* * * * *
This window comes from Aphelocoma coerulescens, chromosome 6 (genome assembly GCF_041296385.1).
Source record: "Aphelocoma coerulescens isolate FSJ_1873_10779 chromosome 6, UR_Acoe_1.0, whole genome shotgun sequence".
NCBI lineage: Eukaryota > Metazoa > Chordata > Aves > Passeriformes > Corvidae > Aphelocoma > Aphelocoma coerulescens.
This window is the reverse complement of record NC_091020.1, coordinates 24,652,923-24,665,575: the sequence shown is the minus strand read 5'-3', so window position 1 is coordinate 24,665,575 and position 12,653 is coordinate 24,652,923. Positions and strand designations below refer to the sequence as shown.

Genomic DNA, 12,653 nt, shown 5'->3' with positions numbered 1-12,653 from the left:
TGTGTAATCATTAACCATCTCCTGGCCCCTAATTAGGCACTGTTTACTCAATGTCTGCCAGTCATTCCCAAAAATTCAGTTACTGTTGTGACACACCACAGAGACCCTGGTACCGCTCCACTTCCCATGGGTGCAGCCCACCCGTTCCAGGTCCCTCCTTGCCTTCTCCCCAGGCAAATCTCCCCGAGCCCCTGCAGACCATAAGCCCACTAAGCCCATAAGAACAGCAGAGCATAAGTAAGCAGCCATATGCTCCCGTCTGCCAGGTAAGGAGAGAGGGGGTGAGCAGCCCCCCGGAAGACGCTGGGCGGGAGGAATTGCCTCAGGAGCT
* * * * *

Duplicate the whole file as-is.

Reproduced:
This window comes from Aphelocoma coerulescens, chromosome 6 (genome assembly GCF_041296385.1).
Source record: "Aphelocoma coerulescens isolate FSJ_1873_10779 chromosome 6, UR_Acoe_1.0, whole genome shotgun sequence".
NCBI lineage: Eukaryota > Metazoa > Chordata > Aves > Passeriformes > Corvidae > Aphelocoma > Aphelocoma coerulescens.
This window is the reverse complement of record NC_091020.1, coordinates 24,652,923-24,665,575: the sequence shown is the minus strand read 5'-3', so window position 1 is coordinate 24,665,575 and position 12,653 is coordinate 24,652,923. Positions and strand designations below refer to the sequence as shown.

Genomic DNA, 12,653 nt, shown 5'->3' with positions numbered 1-12,653 from the left:
TGTGTAATCATTAACCATCTCCTGGCCCCTAATTAGGCACTGTTTACTCAATGTCTGCCAGTCATTCCCAAAAATTCAGTTACTGTTGTGACACACCACAGAGACCCTGGTACCGCTCCACTTCCCATGGGTGCAGCCCACCCGTTCCAGGTCCCTCCTTGCCTTCTCCCCAGGCAAATCTCCCCGAGCCCCTGCAGACCATAAGCCCACTAAGCCCATAAGAACAGCAGAGCATAAGTAAGCAGCCATATGCTCCCGTCTGCCAGGTAAGGAGAGAGGGGGTGAGCAGCCCCCCGGAAGACGCTGGGCGGGAGGAATTGCCTCAGGAGCT